TechEd demo: corruptions fatal to DBCC CHECKDB

This blog post describes the demo “1 – Fatal Errors” from my Corruption Survival Techniques conference session from various conferences in 2008. The links to the scripts and databases to use are in this blog post.

The aim of this demo is to show that sometimes a database is so corrupt that DBCC CHECKDB just cannot run on it. In that case, there’s no way to force DBCC CHECKDB to get past the fatal corruption and so there’s no way to run a repair either – you’re looking at restoring from a backup or at worst, extracting as much data as possible into a new database.

Let’s look at a couple of examples. Extract and restore the DemoFatalCorruption1 and DemoFatalCorruption2 databases, and the FatalErrors.sql script. What do we get from running DBCC CHECKDB on DemoFatalCorruption1 (lines 47-49 in the script)?

DBCC CHECKDB (DemoFatalCorruption1)
WITH NO_INFOMSGS, ALL_ERRORMSGS;
GO

 

Msg 8928, Level 16, State 6, Line 1
Object ID 0, index ID -1, partition ID 0, alloc unit ID 0 (type Unknown): Page (1:71) could not be processed. See other errors for details.
CHECKDB found 1 allocation errors and 0 consistency errors not associated with any single object.
Msg 8906, Level 16, State 1, Line 1
Page (1:19) in database ID 8 is allocated in the SGAM (1:3) and PFS (1:1), but was not allocated in any IAM. PFS flags ‘MIXED_EXT ALLOCATED 0_PCT_FULL’.
Msg 2575, Level 16, State 1, Line 1
The Index Allocation Map (IAM) page (1:71) is pointed to by the next pointer of IAM page (0:0) in object ID 15, index ID 1, partition ID 983040, alloc unit ID 983040 (type In-row data), but it was not detected in the scan.
Msg 7965, Level 16, State 2, Line 1
Table error: Could not check object ID 15, index ID 1, partition ID 983040, alloc unit ID 983040 (type In-row data) due to invalid allocation (IAM) page(s).
Msg 8906, Level 16, State 1, Line 1
Page (1:71) in database ID 8 is allocated in the SGAM (1:3) and PFS (1:1), but was not allocated in any IAM. PFS flags ‘IAM_PG MIXED_EXT ALLOCATED 0_PCT_FULL’.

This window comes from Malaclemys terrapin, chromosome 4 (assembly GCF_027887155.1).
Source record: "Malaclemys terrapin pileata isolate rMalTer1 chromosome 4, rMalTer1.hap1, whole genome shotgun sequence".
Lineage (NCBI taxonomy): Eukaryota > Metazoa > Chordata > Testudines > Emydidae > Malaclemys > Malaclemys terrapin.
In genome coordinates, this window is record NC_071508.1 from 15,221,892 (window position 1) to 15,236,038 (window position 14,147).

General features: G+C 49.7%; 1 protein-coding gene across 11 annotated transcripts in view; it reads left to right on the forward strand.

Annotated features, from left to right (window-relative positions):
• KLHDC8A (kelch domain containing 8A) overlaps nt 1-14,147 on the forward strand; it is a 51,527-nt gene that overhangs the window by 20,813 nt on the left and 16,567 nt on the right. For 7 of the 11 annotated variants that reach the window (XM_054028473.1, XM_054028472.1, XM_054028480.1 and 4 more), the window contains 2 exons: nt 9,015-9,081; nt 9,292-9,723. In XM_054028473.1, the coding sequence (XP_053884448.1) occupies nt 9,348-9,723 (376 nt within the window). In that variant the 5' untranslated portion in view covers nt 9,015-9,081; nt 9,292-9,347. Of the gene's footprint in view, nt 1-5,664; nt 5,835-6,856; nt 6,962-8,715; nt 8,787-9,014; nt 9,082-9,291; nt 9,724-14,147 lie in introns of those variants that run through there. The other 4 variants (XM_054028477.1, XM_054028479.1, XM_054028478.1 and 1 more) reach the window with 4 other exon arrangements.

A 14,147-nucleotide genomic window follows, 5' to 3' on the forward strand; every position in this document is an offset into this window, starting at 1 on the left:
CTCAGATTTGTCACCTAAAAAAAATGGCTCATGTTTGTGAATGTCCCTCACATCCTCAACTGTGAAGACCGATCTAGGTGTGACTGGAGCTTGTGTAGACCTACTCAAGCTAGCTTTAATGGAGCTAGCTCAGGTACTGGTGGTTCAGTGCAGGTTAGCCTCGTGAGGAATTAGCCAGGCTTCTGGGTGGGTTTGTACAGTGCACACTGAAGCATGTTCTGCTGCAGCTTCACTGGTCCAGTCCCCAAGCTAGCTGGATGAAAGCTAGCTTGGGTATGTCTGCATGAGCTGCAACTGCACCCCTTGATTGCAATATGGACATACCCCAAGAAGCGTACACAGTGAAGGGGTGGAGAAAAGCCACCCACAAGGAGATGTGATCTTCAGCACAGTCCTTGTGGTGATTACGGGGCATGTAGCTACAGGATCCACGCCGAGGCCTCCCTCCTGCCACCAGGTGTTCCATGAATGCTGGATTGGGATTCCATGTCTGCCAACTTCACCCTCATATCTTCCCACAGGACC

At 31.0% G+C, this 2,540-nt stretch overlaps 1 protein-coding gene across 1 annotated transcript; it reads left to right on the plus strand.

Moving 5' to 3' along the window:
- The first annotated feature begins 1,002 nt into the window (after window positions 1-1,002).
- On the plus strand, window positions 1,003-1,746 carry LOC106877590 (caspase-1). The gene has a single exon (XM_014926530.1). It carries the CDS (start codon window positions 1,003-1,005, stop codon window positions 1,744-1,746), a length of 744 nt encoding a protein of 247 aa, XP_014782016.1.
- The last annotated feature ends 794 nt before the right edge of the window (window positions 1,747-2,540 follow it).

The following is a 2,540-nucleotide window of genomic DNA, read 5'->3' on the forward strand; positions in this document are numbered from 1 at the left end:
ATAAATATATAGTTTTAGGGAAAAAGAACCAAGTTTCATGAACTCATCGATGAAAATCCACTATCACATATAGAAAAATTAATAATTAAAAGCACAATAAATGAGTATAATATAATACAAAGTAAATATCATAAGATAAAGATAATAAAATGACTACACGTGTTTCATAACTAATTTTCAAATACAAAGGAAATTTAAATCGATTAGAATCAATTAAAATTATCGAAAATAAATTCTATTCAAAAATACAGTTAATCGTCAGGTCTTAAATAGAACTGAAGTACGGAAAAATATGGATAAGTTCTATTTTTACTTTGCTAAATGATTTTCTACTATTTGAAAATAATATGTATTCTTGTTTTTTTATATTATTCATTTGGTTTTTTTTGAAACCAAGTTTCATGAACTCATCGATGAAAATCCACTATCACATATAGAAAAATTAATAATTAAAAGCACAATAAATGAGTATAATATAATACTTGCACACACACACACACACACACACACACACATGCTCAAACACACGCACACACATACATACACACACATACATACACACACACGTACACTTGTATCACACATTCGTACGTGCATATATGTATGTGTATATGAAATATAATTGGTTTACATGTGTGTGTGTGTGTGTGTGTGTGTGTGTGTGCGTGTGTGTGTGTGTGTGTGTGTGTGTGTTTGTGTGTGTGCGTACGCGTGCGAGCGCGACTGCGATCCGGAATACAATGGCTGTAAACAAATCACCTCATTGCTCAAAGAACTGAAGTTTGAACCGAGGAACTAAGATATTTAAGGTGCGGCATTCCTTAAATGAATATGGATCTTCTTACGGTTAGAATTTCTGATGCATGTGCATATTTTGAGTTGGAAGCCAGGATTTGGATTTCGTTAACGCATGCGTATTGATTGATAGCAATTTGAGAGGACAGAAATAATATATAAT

Msg 8939, Level 16, State 5, Line 1
Table error: Object ID 15, index ID 1, partition ID 983040, alloc unit ID 983040 (type In-row data), page (1:71). Test (m_headerVersion == HEADER_7_0) failed. Values are 0 and 1.
Msg 8939, Level 16, State 6, Line 1
Table error: Object ID 15, index ID 1, partition ID 983040, alloc unit ID 983040 (type In-row data), page (1:71). Test ((m_type >= DATA_PAGE && m_type <= UNDOFILE_HEADER_PAGE) || (m_type == UNKNOWN_PAGE && level == BASIC_HEADER)) failed. Values are 0 and 0.
Msg 8939, Level 16, State 5, Line 1
Table error: Object ID 15, index ID 1, partition ID 983040, alloc unit ID 983040 (type In-row data), page (1:71). Test (m_headerVersion == HEADER_7_0) failed. Values are 0 and 1.
Msg 8939, Level 16, State 6, Line 1
Table error: Object ID 15, index ID 1, partition ID 983040, alloc unit ID 983040 (type In-row data), page (1:71). Test ((m_type >= DATA_PAGE && m_type <= UNDOFILE_HEADER_PAGE) || (m_type == UNKNOWN_PAGE && level == BASIC_HEADER)) failed. Values are 0 and 0.
CHECKDB found 5 allocation errors and 3 consistency errors in table ‘sys.syshobts’ (object ID 15).
Msg 7995, Level 16, State 1, Line 1
Database ‘DemoFatalCorruption1’: consistency errors in system catalogs prevent further DBCC checkdb processing.
CHECKDB found 0 allocation errors and 1 consistency errors in table ‘ALLOCATION’ (object ID 99).
CHECKDB found 6 allocation errors and 4 consistency errors in database ‘DemoFatalCorruption1’.

 

A bunch of errors that look like regular DBCC CHECKDB output – but if you look carefully near the end of the output you’ll see error 7995 stating that the system catalogs are so corrupt that DBCC CHECKDB can’t continue. Notice also that there’s nothing at the end of the output stating what the minimum repair level is to fix the errors – because repair cannot be run on this database.

The second example is even worse (running lines 53-55 in the script):